Cocoon 2 introduced the idea of a pipeline to handle a request. A pipeline is a series of steps for how to process a particular kind of content. Usually, a pipeline consists of several steps that specify the generation, transformation, and serialization of the SAX events that make up the generated content. This is shown in figure 2.

Figure 2 A pipeline is a series of steps that contributed to the transformation of one type of content to another.

As the request is processed, it moves from stage to stage in the pipeline. Each stage is responsible for a part of the generation or transformation of the content. Cocoon allows you to customize exactly what steps a particular type of content incurs. Between each stage of the pipeline, SAX events are fired so that you can further customize the processing of the content. In this example, a file is generated, passed to an XSLT transformation, then passed to a HTML serializer to produce the output file. The result is the automated transformation of an XML document into an HTML document.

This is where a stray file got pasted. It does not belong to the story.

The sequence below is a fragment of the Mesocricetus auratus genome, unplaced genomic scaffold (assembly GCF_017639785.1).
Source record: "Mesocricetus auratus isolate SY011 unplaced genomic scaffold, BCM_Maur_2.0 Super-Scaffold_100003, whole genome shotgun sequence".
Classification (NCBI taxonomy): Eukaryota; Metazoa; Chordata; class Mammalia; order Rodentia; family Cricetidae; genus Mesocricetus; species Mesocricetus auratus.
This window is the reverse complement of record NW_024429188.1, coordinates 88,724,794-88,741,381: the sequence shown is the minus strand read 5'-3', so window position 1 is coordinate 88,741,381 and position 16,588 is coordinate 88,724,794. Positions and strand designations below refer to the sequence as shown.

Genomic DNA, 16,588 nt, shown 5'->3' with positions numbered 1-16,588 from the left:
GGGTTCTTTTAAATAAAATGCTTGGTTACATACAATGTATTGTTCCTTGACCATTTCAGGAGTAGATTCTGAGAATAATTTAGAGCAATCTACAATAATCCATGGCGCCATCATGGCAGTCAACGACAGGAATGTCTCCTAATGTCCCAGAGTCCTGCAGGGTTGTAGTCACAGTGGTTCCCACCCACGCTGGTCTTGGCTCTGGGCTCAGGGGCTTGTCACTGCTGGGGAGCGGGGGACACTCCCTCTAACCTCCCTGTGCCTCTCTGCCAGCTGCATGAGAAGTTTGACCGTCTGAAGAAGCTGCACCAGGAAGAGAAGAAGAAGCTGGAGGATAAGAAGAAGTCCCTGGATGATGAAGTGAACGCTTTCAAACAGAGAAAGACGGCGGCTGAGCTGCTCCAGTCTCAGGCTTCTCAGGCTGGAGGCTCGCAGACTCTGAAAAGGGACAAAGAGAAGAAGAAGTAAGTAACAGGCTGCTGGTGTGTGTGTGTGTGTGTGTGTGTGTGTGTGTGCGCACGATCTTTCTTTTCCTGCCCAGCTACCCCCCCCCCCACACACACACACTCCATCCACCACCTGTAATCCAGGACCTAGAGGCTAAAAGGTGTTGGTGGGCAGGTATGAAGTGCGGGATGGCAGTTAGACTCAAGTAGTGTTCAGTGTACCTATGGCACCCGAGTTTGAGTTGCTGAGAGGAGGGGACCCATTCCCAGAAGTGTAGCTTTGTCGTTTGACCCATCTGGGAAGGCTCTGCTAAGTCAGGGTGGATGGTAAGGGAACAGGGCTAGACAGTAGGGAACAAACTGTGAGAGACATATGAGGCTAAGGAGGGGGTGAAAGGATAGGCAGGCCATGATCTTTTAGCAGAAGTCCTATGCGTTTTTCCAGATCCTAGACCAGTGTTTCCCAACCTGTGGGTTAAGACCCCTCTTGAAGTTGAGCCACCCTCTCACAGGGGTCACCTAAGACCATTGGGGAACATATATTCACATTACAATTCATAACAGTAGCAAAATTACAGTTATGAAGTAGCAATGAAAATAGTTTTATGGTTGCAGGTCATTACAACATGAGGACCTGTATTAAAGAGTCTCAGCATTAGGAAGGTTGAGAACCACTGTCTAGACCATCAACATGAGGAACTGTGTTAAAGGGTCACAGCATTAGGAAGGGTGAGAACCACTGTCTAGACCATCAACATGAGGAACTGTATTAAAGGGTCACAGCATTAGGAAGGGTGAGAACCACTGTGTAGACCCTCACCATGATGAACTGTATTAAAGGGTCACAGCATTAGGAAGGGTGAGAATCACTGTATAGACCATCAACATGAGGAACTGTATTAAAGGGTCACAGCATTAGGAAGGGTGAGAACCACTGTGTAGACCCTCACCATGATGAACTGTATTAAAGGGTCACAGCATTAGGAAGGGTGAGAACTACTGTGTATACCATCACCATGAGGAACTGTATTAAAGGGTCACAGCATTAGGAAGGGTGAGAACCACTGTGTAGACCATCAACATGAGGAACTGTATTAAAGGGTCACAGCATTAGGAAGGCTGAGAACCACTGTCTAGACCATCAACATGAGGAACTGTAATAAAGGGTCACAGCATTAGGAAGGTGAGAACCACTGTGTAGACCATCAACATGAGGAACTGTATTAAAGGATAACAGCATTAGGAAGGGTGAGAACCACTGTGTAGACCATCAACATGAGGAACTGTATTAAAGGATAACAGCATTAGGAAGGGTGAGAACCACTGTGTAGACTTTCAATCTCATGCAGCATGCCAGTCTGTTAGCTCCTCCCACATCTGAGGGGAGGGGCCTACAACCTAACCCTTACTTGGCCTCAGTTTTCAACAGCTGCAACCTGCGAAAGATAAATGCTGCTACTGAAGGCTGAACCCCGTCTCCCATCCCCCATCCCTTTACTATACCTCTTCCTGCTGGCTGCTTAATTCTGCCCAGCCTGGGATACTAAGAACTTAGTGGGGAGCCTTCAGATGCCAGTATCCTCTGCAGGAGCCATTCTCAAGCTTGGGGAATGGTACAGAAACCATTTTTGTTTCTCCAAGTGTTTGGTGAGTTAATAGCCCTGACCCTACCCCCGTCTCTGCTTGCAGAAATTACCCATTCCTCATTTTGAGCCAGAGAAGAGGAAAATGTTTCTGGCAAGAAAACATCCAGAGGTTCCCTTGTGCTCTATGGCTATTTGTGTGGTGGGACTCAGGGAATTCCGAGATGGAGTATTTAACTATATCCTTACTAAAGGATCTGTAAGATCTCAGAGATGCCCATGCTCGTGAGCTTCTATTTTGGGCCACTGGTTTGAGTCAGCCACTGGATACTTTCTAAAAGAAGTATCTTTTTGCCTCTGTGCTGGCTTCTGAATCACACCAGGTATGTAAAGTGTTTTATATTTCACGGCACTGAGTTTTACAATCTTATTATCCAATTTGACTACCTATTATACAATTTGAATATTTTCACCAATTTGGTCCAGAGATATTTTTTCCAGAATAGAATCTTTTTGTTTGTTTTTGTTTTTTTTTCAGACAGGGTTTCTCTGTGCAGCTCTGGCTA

Web Framework

As a web framework, Cocoon is also a publishing framework. You can see that you could configure Cocoon on a case by case basis to apply custom stylesheets to your content to produce HTML documents. If this were the extent of the web framework, you would spend most of your time getting the plumbing correct. In addition, you would have to write all the stylesheets yourself. Wouldn't it be better to create a set of stylesheets that always apply to web development content? That is what the designers of Cocoon have done. You can create Model 2 web applications using built-in classes and stylesheets relying on the existing transformers for most work and customizing them for special circumstances. The web framework aspect of Cocoon is shown in figure 3.